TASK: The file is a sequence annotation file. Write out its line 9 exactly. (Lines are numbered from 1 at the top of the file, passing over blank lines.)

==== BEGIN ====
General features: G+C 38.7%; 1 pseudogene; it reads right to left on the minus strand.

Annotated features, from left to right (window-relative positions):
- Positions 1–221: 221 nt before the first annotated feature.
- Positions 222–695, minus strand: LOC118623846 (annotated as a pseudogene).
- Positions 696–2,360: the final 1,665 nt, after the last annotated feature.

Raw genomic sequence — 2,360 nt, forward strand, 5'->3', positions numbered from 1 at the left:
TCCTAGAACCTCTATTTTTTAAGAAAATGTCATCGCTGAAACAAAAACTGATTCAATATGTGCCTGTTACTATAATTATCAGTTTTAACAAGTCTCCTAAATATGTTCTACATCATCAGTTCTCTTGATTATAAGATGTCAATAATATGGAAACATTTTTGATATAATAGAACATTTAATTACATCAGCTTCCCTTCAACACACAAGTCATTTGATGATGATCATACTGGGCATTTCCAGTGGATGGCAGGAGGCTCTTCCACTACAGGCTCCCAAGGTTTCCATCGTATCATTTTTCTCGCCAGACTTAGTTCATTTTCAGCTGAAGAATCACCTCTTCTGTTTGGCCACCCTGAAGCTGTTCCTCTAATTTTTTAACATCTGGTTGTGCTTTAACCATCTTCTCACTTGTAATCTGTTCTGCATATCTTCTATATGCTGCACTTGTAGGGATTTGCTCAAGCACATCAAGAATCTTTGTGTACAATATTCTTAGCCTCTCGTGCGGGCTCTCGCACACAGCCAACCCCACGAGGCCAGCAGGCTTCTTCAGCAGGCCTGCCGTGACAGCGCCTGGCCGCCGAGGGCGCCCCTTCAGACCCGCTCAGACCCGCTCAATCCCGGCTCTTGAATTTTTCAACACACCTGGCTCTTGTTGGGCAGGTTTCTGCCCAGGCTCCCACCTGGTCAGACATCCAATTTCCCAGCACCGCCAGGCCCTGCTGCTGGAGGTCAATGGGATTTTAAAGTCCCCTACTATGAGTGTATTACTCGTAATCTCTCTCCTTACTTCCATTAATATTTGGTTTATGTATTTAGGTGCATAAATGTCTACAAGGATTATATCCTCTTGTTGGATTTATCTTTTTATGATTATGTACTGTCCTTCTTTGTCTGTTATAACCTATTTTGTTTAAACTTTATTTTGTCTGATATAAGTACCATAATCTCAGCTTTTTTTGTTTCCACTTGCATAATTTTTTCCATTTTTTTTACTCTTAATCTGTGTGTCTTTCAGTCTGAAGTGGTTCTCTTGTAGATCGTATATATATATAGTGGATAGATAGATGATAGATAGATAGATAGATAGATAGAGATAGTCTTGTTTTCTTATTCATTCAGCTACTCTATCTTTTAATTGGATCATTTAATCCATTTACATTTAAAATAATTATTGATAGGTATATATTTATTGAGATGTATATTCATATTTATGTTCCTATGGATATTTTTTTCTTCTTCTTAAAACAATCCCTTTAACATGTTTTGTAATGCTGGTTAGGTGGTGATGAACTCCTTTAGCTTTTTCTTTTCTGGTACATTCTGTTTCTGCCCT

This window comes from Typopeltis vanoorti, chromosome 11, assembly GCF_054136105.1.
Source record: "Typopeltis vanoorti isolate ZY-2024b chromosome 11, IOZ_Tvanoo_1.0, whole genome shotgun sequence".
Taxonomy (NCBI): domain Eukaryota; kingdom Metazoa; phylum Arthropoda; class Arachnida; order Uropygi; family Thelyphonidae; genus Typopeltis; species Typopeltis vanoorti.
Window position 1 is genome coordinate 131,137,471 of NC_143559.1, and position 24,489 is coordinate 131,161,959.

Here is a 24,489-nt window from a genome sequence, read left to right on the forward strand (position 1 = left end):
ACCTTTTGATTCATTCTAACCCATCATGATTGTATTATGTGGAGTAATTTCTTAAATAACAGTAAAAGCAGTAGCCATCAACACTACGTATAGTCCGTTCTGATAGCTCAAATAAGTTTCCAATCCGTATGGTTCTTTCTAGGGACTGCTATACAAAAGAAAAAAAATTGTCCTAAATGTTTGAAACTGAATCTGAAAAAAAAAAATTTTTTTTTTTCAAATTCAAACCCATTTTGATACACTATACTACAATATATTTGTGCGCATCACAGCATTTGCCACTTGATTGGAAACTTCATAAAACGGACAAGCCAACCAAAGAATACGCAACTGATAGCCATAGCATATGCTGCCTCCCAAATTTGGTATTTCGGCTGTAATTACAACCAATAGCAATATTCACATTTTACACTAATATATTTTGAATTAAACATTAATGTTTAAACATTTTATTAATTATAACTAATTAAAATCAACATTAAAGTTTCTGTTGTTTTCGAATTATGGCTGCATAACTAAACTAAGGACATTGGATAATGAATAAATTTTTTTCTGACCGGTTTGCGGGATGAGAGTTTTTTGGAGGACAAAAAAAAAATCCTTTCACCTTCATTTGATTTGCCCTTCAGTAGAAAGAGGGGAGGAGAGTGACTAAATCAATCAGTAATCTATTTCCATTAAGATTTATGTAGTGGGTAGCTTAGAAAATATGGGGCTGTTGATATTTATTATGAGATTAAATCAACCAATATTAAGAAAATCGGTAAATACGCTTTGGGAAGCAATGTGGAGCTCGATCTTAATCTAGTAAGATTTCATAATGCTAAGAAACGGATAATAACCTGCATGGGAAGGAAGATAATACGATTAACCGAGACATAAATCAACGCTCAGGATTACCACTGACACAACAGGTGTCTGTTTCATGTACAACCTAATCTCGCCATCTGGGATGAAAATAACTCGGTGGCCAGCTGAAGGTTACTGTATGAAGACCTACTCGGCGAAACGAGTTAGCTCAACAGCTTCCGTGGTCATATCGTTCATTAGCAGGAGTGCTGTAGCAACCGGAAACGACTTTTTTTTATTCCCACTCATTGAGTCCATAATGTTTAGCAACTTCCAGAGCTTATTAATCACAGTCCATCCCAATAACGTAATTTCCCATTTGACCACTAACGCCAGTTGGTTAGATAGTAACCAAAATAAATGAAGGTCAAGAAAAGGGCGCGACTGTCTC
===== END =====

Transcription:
Source record: "Typopeltis vanoorti isolate ZY-2024b chromosome 11, IOZ_Tvanoo_1.0, whole genome shotgun sequence".